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Investment Ideas This REIT just dropped in price Wednesday - and there are five good reasons to buy on the dip

Created by Loblaw Cos. Ltd. in 2013, Choice was a pure-play retail REIT until its transformative acquisition last year of Canadian REIT.

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Investors typically buy real estate investment trusts for their steady cash flows and above-average yields. Capital growth, while nice, isn’t usually the primary goal.

But with interest rates tumbling recently, some REITs have delivered growth-stock-like gains.

Case in point: Choice Properties REIT (CHP.UN).

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Through April 29, Choice posted a year-to-date total return – including distributions – of 21.2 per cent, easily topping the 17-per-cent total return of the S&P/TSX Composite Index.

Will such scorching gains continue? Not likely. Is Choice still an attractive pick for investors with a long-term horizon? Absolutely. That’s why, today, I’m spending some of the cash in my model Yield Hog Dividend Growth Portfolio (tgam.ca/dividendportfolio) to acquire an additional 32 units, bringing my total to 460. Here are five reasons I intend to hold Choice for the long run.

A diversified real estate portfolio

Created by Loblaw Cos. Ltd. in 2013, Choice was a pure-play retail REIT until its transformative acquisition last year of Canadian REIT. The $3.9-billion deal created Canada’s largest REIT, with more than 700 properties spanning retail, office, industrial and residential assets. To use a sports analogy, the combined company offers a nice combination of defence from its grocery- and pharmacy-anchored retail centres, which cater to consumers’ everyday needs, and offence in the form of vast long-term development and intensification opportunities, many of which include a significant residential component. “Choice has one of the largest, most exciting development pipelines in Canadian real estate, which could make it a compelling long-term play,” Raymond James analyst Johann Rodrigues said in a note.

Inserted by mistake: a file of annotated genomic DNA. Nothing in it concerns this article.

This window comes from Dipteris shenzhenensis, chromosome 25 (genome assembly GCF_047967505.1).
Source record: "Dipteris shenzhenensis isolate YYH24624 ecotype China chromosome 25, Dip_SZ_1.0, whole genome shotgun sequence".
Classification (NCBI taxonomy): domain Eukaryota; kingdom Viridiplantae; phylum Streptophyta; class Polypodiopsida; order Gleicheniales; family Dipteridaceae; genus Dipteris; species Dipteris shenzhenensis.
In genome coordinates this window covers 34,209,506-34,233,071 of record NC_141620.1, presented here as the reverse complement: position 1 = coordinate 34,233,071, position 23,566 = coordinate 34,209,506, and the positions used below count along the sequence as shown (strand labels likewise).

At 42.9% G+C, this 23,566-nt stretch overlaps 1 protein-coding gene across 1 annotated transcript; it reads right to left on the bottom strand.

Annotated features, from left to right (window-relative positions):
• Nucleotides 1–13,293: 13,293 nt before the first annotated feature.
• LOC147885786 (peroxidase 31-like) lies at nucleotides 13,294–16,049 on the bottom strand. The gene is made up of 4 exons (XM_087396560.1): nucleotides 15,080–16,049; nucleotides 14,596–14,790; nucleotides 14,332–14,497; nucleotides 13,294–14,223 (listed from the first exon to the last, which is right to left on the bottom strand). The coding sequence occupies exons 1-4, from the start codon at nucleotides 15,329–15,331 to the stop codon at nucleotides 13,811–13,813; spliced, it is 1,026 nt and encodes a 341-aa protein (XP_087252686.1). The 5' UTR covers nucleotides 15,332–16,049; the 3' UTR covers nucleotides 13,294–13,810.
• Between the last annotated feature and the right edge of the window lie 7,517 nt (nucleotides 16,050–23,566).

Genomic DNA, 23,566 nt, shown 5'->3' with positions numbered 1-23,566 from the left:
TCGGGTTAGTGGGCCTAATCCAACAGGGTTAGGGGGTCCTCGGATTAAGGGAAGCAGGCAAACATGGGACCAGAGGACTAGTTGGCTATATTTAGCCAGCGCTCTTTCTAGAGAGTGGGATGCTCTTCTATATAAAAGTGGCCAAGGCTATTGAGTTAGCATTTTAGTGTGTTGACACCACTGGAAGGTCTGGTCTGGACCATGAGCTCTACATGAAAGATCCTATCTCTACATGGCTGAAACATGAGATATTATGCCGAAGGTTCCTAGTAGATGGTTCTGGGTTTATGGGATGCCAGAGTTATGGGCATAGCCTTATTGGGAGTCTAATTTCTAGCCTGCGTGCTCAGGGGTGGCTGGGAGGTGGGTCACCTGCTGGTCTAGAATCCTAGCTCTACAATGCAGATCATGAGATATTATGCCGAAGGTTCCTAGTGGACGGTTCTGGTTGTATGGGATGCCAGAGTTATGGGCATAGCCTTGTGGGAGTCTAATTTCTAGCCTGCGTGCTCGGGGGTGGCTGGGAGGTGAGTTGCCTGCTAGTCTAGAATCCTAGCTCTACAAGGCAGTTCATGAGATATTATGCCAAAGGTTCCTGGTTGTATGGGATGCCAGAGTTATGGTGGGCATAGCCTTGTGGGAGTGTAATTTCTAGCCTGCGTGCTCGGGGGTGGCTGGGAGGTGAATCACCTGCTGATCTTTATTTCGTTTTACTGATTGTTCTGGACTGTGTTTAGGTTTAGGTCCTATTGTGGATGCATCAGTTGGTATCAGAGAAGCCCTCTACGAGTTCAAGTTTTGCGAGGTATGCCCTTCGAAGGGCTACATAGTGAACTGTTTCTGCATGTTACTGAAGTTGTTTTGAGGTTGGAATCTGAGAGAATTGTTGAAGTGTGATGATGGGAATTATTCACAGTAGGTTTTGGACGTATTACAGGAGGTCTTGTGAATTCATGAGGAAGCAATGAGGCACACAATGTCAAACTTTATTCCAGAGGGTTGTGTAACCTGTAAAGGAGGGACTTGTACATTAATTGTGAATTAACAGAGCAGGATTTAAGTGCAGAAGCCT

After Tuesday’s close, Choice announced it is raising up to $345-million in a bought deal priced at $13.15 a unit, with proceeds used to repay debt and create “additional capacity to fund its previously announced residential development program.” Given that the shares are being sold at a discount to Choice’s closing price of $13.64 on Tuesday – which is typical for a bought deal – Choice’s units dropped in price Wednesday.

An attractive – and well-protected – distribution

Many of Choice’s most ambitious projects – such as a proposed mixed-use development near the intersection of Bloor and Dundas streets in west-end Toronto where a Loblaws-anchored retail centre now operates – will take years to come to fruition. In the meantime, investors get paid to wait. Choice distributes about 6.17 cents a month, or 74 cents annually, for a yield of 5.4 per cent. Granted, there is capital risk with Choice (or any equity investment), especially if interest rates were to rise again, but the distribution is well-covered by Choice’s cash flow. Analysts estimate Choice’s payout ratio at about 87 per cent of adjusted funds from operations (AFFO) for 2019, falling to about 84 per cent in 2020 as Choice’s cash flow is poised to grow.

A conservative approach

Before its merger with Choice, Canadian REIT – or CREIT for short – was widely regarded as one of Canada’s most prudently managed REITs. With CREIT’s former chief executive Stephen Johnson running the merged company in its first year and, as of May 1, retiring and handing the reins to CREIT’s former president and chief operating officer, Rael Diamond, the CREIT culture is still very much alive at Choice. “Over the long-term, we expect the business will continue to become more CREIT-like as management works to lower leverage … and reduce the AFFO payout ratio (that is, below 70 per cent) while simultaneously ramping up the value-add/development program,” analyst Neil Downey of RBC Dominion Securities said in a note.

Strong (for the most part) occupancy

At the end of the first quarter, Choice’s overall occupancy was 97.4 per cent, with retail (which accounts for a majority of the portfolio) at 97.8 per cent and industrial at 97.2 per cent. The main weak spot is the office portfolio, where occupancy was 92.2 per cent, reflecting continuing softness in Calgary and Halifax. But office fundamentals remain strong in Toronto, Vancouver and Montreal thanks to solid employment growth.

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A reasonable (but not cheap) valuation

After Choice’s recent run-up, the units are trading at about 13 times estimated 2019 funds from operations (FFO) – higher than the long-term average of 12 to 12.5 times, CIBC World Markets analyst Sumayya Hussain said in a note. Nine analysts including Ms. Hussain have a hold rating on the units, with one buy and no sells. The average 12-month price target is $13.91, indicating that analysts see only modest potential for capital growth in the near term. For investors who can be patient, however, Choice will almost certainly generate significant growth over the long run, while paying an attractive distribution to unit holders as they wait for Choice’s untapped value to surface.

Disclosure: The author owns CHP.UN units personally and in his model Yield Hog Dividend Growth Portfolio.

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